14 September 2002

Just over a year ago my friend Maura lost her beloved sister Anne, one of the Irish 9/11 victims in the Twin Towers. Maura wrote a moving commentary on her blog, Babblogue, last week. Everyone in the media -- and everyone of us who buys a book, watches a special, reads yet another 9/11 story, needs to use other people's sorrows to help them deal with their own -- should have to think about this:

There were cameras at the anniversary mass, and my parents were interviewed before it. I can't tell you how distracting it is to be sitting there, trying to deal with the memories, the pain and the sorrow, and to see a camera trained upon your face. Again, they're hoping for us to break down and cry, to give them the kind of images they can play on the TV during the 9 o'clock news.

Well, you know, my sister is not a soundbite. She's not a biography that can be summarised in a newspaper article, or for a book (which I believe we'll have the dubious "pleasure" of seeing). I object to my sister becoming "news", and in some ways I feel like she's become part of the public domain, and everyone is pawing over her grave, looking for the human-interest story.

Maura was understandably angry at seeing a picture of her mourning mother on the front page of the newspaper I work for, the Irish Times. No one asked her mother's permission to take or use that picture. In her blog entry, Maura raises some of the most central moral questions about reporting. I can assure her most good journalists at many points in their working life grapple with conflicting emotions about such issues. Pictures and stories allow us all, readers and viewers, to better understand, react to, perhaps change the world. But that isn't an answer for those on the other side of the lens or the reporter's scrutiny.


12:57:13 PM  #   your two cents []
Boo, hissssssss... the RIAA's official statement as it files for summary judgement against Kazaa, Grokster and MediaCity.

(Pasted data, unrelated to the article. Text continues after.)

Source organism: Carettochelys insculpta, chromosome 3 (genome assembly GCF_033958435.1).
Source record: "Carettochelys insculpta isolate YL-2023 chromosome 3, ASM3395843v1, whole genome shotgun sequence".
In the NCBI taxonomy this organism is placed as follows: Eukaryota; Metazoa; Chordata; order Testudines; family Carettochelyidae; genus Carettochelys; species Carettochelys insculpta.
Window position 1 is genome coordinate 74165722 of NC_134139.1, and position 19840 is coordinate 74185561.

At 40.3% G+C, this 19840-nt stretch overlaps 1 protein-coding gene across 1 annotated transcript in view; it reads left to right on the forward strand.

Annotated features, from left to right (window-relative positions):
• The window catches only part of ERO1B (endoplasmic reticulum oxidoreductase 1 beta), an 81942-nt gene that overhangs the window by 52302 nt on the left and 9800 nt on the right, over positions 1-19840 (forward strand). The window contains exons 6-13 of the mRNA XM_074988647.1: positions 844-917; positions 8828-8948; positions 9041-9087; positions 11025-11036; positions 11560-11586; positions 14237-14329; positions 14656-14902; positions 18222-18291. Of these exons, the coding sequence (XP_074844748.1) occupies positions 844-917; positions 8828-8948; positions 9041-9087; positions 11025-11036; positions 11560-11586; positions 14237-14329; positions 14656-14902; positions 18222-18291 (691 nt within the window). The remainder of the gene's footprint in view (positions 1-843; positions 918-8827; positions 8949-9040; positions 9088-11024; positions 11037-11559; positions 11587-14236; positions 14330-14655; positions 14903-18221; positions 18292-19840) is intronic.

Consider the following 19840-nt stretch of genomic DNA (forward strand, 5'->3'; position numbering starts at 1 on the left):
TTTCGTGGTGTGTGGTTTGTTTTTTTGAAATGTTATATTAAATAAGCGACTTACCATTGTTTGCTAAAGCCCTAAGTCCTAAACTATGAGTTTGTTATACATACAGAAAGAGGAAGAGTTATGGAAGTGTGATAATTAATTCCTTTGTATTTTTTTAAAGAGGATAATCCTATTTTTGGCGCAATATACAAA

11:06:52 AM  #   your two cents []
Today's winner of the Unintentionally Funny Big Whopping Understatement Award: Florida election highlights IT training need. <<Electronic voting systems cause problems>> [InfoWorld: Top News].
11:03:49 AM  #   your two cents []
Danny wants to eat Ursula Le Guin's brains for writerly inspiration...
11:01:59 AM  #   your two cents []
From BoingBoing: a link to a gallery of ancient smiley icons... while Microsoft digs up an email with the first DOS-era smiley.
10:54:27 AM  #   your two cents []
Wired: In Brazil, Blog Is Beautiful. <<Why is blogging so popular in Brazil? Nobody knows -- but ISPs are scrambling to get their piece of the rapidly expanding Brazilian blogosphere.>>
10:52:06 AM  #   your two cents []
Lynda Barry. Countdown from cool [Salon.com] I love Lynda Barry -- no other cartoonist quite like her. I hadn't realised Salon was carrying her strips. Excellent.
10:49:56 AM  #   your two cents []
Wireless rebel offers drive-by Wi-Fi. A man in Boston is battling commercial wireless access using his 1997 Saturn outfitted as a mobile Web access point to distribute free Wi-Fi. [CNET News.com] There's something poetically appropriate about a WiFimobile called a Saturn...
10:46:04 AM  #   your two cents []
Lessig: "Trade secrets are forever." [Scripting News]
10:45:44 AM  #   your two cents []
BBC: Wales goes wireless with free net connections. There's some movement along these lines in Ireland as well, perhaps not as well developed as this and certainly without quite this level of official support.
10:45:22 AM  #   your two cents []
Saturday morning. A work day for me, as I didn't do the things yesterday that I was supposed to do, and instead, in a girly moment, went shopping for shoes. I try as much as possible to stick to regular working hours during a five day week so that I get some sense of pause, of non-work break time. Both as a writer, and esp. as a writer on the protean world of technology, I've found it's way too easy to work every day, and well into the night. First of all, I don't work in an office, which takes away the dicipline of a 9-5 day (or, for journalists, it's more like 11-7). Then, you really have to do a lot of outside reading on the web to keep up (and sometimes, as one knows painfully well,  barely) with the whole vast horizon of tech subjects. And, finally, an awful lot of my friends work in the area so you often end up in late night arguments about operating systems, etc etc (sad, I know, but generally pretty interesting...!). So today, after a swim and a visit to the farmer's market, is a work day. Alas.
10:32:10 AM  #   your two cents []
Francois de La Rochefoucauld. "Good advice is something a man gives when he is too old to set a bad example." [Quotes of the Day]
10:23:15 AM  #   your two cents []